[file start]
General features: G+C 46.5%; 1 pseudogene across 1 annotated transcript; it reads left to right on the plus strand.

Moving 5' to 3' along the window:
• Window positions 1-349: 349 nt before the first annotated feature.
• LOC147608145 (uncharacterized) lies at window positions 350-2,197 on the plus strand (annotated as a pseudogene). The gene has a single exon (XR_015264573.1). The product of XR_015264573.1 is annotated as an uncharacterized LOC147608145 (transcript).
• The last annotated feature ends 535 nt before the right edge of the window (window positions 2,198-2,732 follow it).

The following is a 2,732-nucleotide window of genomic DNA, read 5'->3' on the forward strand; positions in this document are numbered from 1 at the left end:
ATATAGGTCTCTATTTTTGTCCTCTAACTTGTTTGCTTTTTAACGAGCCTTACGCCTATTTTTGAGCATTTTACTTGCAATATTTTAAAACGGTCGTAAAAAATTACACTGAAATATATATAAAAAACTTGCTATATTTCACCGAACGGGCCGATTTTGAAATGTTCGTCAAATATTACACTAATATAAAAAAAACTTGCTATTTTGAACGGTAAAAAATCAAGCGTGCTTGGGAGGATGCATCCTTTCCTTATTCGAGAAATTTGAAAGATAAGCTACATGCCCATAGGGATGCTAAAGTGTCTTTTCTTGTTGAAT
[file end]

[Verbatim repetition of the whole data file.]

General features: G+C 46.5%; 1 pseudogene across 1 annotated transcript; it reads left to right on the plus strand.

Moving 5' to 3' along the window:
• Window positions 1-349: 349 nt before the first annotated feature.
• LOC147608145 (uncharacterized) lies at window positions 350-2,197 on the plus strand (annotated as a pseudogene). The gene has a single exon (XR_015264573.1). The product of XR_015264573.1 is annotated as an uncharacterized LOC147608145 (transcript).
• The last annotated feature ends 535 nt before the right edge of the window (window positions 2,198-2,732 follow it).

The following is a 2,732-nucleotide window of genomic DNA, read 5'->3' on the forward strand; positions in this document are numbered from 1 at the left end:
ATATAGGTCTCTATTTTTGTCCTCTAACTTGTTTGCTTTTTAACGAGCCTTACGCCTATTTTTGAGCATTTTACTTGCAATATTTTAAAACGGTCGTAAAAAATTACACTGAAATATATATAAAAAACTTGCTATATTTCACCGAACGGGCCGATTTTGAAATGTTCGTCAAATATTACACTAATATAAAAAAAACTTGCTATTTTGAACGGTAAAAAATCAAGCGTGCTTGGGAGGATGCATCCTTTCCTTATTCGAGAAATTTGAAAGATAAGCTACATGCCCATAGGGATGCTAAAGTGTCTTTTCTTGTTGAAT